The CREEii scholarship is available to citizens and residents of English and Spanish speaking countries that are listed by the World Bank as low through upper middle income, and who have attained at least a bachelor’s degree or equivalent. It is exclusive to our 2-year program delivered primarily online and asynchronously supplemented by intermittent synchronous sessions. It includes travel expenses to attend 2 intensive onsite courses of several days duration at partner institutions: the Autonomous University of Queretaro (Mexico) and St. George’s University (Grenada). An additional partner is the Bioethics Program at Clarkson University (USA) which awards the MScB degree to those who successfully complete the program. A commitment of 10-12 hours weekly across 2 years with short breaks for major holidays is required of those enrolled.

Eligible countries defined by World Bank data
Belize, Dominica, Dominican Republic, Grenada, Guyana, Haiti, Jamaica, St Lucia, St Vincent, Surinam, Colombia, Costa Rica, El Salvador, Guatemala, Honduras, México and Nicaragua

The CREEii program is interdisciplinary and designed for those involved in health-related professions not limited to medicine, veterinary medicine, pharmacy, information technology, academia, law, social sciences, psychology, the arts, and others. The curriculum emphasizes research and publication in bioethics in order to generate more regional bioethics and research ethics scholarship. The master’s thesis is central and is designed to foster research and writing skills through critical thinking about the design, conduct, analysis, and attempt to publish their research in a mainstream peer-reviewed journal. The MScB research encourages normative and analytical methods and the use of secondary data.

CREEii is regionally relevant and facilitates multicultural and multinational partnerships through bilingual translation and interpretation between Spanish and English. The program equips fellows to function as researchers, educators, policy advocates, and academics and includes a 10-week course in the responsible conduct of research (RCR). Applicants who are bilingual and positioned to integrate MScB education into their career, institution, or country will be prioritized.

How to Apply
To apply, submit the completed Application Form (Application Form English CREEi 2021) and an unofficial copy (screenshot acceptable) of your most recent transcript with your application by email (addresses indicated on the Application Form) by Wednesday, 24 February 2021. Those accepted to the program are required to submit an official copy of their most recent transcript upon acceptance. Additionally, applicants must request 3 letters of support including 1 from the home institution or employer on their official email address or official institutional letterhead.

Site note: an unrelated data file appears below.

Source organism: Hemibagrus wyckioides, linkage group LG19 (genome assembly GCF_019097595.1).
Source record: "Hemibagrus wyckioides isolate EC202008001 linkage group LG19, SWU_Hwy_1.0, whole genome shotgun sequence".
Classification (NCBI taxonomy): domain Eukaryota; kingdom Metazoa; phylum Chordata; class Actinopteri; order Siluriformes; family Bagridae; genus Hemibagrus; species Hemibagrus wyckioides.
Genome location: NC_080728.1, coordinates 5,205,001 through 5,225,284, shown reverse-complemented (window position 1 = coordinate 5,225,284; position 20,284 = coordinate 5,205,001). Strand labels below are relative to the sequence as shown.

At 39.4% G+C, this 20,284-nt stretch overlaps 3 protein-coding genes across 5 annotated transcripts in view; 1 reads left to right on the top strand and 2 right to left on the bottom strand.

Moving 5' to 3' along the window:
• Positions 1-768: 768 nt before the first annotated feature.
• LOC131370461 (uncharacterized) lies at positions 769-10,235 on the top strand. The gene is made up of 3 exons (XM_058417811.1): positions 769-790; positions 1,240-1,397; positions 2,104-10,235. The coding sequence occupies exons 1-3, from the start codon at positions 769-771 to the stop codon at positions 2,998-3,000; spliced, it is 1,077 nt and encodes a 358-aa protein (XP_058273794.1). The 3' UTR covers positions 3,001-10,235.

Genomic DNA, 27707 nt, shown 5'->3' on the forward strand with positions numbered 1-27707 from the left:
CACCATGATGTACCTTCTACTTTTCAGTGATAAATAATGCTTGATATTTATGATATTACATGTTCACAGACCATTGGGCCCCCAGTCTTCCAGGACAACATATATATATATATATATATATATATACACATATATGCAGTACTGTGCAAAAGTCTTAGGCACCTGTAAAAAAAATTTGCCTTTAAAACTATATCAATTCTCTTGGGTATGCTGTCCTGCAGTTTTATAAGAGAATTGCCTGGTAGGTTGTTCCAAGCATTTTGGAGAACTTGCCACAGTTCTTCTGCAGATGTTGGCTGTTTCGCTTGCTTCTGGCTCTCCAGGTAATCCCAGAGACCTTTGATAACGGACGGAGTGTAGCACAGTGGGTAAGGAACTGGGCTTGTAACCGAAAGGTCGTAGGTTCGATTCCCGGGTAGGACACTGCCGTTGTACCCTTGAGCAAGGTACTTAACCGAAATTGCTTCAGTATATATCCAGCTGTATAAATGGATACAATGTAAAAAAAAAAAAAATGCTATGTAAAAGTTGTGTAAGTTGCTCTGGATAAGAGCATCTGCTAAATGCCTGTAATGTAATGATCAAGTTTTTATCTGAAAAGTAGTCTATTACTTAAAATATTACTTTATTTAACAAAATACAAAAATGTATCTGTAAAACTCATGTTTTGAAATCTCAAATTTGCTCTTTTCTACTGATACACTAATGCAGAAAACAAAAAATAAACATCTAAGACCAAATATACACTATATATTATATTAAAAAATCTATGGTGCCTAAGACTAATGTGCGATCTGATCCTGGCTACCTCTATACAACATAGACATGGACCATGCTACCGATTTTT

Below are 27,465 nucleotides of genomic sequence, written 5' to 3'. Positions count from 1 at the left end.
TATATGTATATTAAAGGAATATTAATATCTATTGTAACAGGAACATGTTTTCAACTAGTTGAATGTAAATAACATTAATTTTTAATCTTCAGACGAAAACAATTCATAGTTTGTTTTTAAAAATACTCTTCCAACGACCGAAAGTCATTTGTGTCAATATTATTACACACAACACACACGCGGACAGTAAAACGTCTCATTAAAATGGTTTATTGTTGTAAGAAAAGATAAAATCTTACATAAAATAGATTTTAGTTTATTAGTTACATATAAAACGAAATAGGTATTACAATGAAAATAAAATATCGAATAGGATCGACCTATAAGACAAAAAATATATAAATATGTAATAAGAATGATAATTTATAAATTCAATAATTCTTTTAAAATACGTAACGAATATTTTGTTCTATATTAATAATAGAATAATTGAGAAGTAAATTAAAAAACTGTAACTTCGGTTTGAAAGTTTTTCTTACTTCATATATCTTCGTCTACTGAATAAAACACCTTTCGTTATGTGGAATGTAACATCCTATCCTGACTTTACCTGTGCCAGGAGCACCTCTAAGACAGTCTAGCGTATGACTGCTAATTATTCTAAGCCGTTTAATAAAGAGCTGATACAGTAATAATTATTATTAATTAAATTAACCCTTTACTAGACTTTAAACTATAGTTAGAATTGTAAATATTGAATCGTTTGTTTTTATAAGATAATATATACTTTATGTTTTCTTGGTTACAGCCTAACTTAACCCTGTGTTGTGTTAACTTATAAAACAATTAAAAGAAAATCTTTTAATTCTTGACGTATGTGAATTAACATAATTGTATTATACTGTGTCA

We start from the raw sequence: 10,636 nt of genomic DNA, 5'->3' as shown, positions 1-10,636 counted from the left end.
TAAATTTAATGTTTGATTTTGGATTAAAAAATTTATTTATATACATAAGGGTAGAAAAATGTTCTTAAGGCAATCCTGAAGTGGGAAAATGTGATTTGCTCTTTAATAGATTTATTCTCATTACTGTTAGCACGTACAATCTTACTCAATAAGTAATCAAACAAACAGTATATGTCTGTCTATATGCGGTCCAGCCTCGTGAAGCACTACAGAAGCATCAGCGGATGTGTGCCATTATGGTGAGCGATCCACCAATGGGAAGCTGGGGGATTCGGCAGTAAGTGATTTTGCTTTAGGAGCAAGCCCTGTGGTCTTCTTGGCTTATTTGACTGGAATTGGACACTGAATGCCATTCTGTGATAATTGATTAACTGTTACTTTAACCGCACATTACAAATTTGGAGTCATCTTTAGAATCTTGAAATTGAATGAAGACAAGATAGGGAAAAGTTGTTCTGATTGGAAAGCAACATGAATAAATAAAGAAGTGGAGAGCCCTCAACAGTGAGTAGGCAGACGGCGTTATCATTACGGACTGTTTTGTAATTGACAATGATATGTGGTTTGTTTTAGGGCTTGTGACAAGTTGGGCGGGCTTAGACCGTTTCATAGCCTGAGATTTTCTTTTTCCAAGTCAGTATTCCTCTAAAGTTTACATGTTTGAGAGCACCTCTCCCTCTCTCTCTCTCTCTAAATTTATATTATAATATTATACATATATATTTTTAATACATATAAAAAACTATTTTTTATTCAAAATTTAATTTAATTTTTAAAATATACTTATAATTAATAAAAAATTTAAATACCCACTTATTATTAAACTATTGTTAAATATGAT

For more information, please contact:

The road to PrEP in Guyana

21 January 2021 (Georgetown, Guyana)  This year, Guyana will roll out a comprehensive plan for Pre-exposure Prophylaxis (PrEP). Dr Frank Anthony, Minister of Health, Guyana announced that the national strategy would be implemented in collaboration with clinics across the country and nongovernmental organizations.

“We want to expand to ensure anyone who is at risk for HIV would have access,” Dr Anthony said. “We believe that with a comprehensive programme for PrEP we can prevent many infections.”

This move marks the culmination of years of advocacy and partial PrEP implementation. The existing PrEP policy is a programme for serodiscordant partners only, so couples in which just one person is living with HIV have been able to access PrEP through the public health-care system to avoid transmission to the HIV-negative partner.

Since 2015, the World Health Organization (WHO) has recommended that “people at substantial risk of HIV infection” should be offered PrEP. Several countries have prioritized key populations, including gay men and other men who have sex with men, sex workers and transgender people, for PrEP programming. In Guyana, those groups also have higher HIV prevalence: 8% for transgender women, 6% for sex workers and 5% for gay men and other men who have sex with men.

Last year, Guyana’s Society against Sexual Orientation Discrimination (SASOD Guyana) moved from calling for a more inclusive PrEP programme to offering the service itself. The group teamed with the Midway Specialty Care Centre to fill this gap in the country’s HIV prevention response.

“We want combination prevention to take the front burner,” said Joel Simpson, Managing Director, SASOD Guyana. Through this private sector/civil society partnership, for the first time, people in Guyana from any population group were able to elect to initiate PrEP. The medicine was sold to clients at cost price, and those accessing the service through the nongovernmental organizations paid no consultation fees.

A 2018 SASOD Guyana assessment of gay men and other men who have sex with men and transgender people supported by the International HIV and AIDS Alliance (now called Frontline AIDS) found that, when sensitized, there was a high level of interest in taking PrEP. However, just around 60% of focus group participants were willing to pay to do so.

“We need politicians and technical people to base decisions on science and research. At times we have encountered a moralistic approach to setting public policy,” Mr Simpson reflected. “It’s not about whether you belong to a particular population group. It’s about responding to reality and lowering risk.”

Guyana’s HIV programme results are among the Caribbean’s best. The country surpassed the 2020 testing target, with 94% of people living with HIV diagnosed in 2019. Seventy-three per cent of people who knew their status were on treatment. Of those, 87% were virally suppressed. Over the past 20 years, new HIV infections have been reduced by half in the South American nation.